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Troilus & Cressida



Plot summary

Uploaded by: FREEMAN

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John Shrapnel Photo
John Shrapnel as Hector
Anton Lesser Photo
Anton Lesser as Troilus
Charles Gray Photo
Charles Gray as Pandarus

Movie Reviews

Reviewed by TheLittleSongbird7 / 10

"For to be wise and love exceeds man's might"

As has been noted, 'Troilus and Cressida' is one of Shakespeare's less famous plays. Not because it is a bad or inferior play, far from it. The prose and characters are characteristically memorable and the comic and tragic elements and how they're balanced have always intrigued in Shakespeare (though other plays of his handle this more subtly). It is more down to how difficult it is to stage, with it being very psychological, how to respond to the characters puzzling some, its ambiguity and the questioning of values.

From 1978 to 1985 the BBC did an interesting if variable (don't dislike any of the productions, but not all of them are great) series of productions of all of Shakespeare's plays. That is one of the main reasons in seeing the productions, also with some of the plays having limited available competition on video or DVD. Another good reason being seeing casts consisting of fine actors, some early on in their career. Their version of 'Troilus and Cressida' is a solid one, do not think it as of now deserves to be one of the lower rated productions of the BBC Television Shakespeare series here. Put it somewhere in the middle, for a play with not many productions available this more than makes do.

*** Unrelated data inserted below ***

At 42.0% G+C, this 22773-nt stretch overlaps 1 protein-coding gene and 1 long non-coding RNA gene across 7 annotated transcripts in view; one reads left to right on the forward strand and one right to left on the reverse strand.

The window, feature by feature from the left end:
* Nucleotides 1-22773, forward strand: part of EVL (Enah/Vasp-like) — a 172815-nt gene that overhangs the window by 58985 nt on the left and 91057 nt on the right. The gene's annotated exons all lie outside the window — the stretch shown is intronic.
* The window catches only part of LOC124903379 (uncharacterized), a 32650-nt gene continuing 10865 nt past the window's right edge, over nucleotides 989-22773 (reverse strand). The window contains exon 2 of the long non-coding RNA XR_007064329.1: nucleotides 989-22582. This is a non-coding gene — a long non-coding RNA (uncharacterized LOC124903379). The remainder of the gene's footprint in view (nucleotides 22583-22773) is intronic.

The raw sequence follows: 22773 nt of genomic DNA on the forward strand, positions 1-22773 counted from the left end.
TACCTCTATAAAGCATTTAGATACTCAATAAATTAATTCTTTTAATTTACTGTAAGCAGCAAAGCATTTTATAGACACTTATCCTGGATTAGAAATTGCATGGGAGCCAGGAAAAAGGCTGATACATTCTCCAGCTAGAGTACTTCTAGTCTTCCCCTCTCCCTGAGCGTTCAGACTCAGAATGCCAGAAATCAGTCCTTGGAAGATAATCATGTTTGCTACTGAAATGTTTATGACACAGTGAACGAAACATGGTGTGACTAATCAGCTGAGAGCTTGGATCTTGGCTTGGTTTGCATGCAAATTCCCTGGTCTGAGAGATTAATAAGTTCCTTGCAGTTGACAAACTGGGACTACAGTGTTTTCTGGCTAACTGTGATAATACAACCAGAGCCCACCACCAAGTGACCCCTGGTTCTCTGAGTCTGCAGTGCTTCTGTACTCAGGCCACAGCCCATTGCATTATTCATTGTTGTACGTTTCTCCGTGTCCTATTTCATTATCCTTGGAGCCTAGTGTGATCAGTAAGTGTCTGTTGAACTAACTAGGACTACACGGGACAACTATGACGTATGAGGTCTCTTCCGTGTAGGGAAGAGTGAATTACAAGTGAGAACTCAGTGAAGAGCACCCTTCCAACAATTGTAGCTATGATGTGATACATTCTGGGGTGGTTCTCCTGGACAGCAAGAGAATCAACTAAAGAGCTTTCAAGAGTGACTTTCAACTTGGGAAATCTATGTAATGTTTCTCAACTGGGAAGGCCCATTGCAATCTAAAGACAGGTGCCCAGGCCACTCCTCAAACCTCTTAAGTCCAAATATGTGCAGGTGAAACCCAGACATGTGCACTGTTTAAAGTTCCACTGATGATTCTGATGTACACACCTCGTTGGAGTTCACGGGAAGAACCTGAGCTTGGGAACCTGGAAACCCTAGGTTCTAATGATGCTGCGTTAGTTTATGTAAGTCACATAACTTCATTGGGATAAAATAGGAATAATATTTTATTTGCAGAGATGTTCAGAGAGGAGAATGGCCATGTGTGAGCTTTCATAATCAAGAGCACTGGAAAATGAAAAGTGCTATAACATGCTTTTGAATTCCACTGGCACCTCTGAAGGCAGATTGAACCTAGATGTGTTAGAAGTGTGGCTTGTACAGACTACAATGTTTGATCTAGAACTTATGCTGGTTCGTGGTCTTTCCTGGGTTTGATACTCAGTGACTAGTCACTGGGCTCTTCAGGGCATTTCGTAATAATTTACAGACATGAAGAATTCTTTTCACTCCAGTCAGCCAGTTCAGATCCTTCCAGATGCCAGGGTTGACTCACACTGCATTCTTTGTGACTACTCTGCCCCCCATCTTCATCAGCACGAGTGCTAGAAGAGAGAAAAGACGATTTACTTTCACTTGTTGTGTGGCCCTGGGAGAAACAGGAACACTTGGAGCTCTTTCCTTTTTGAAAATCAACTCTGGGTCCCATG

Wasn't crazy about the production values where once again budget limitations are evident, just looked too drab and grim and the lack of authenticity sticks out like a sore thumb a bit.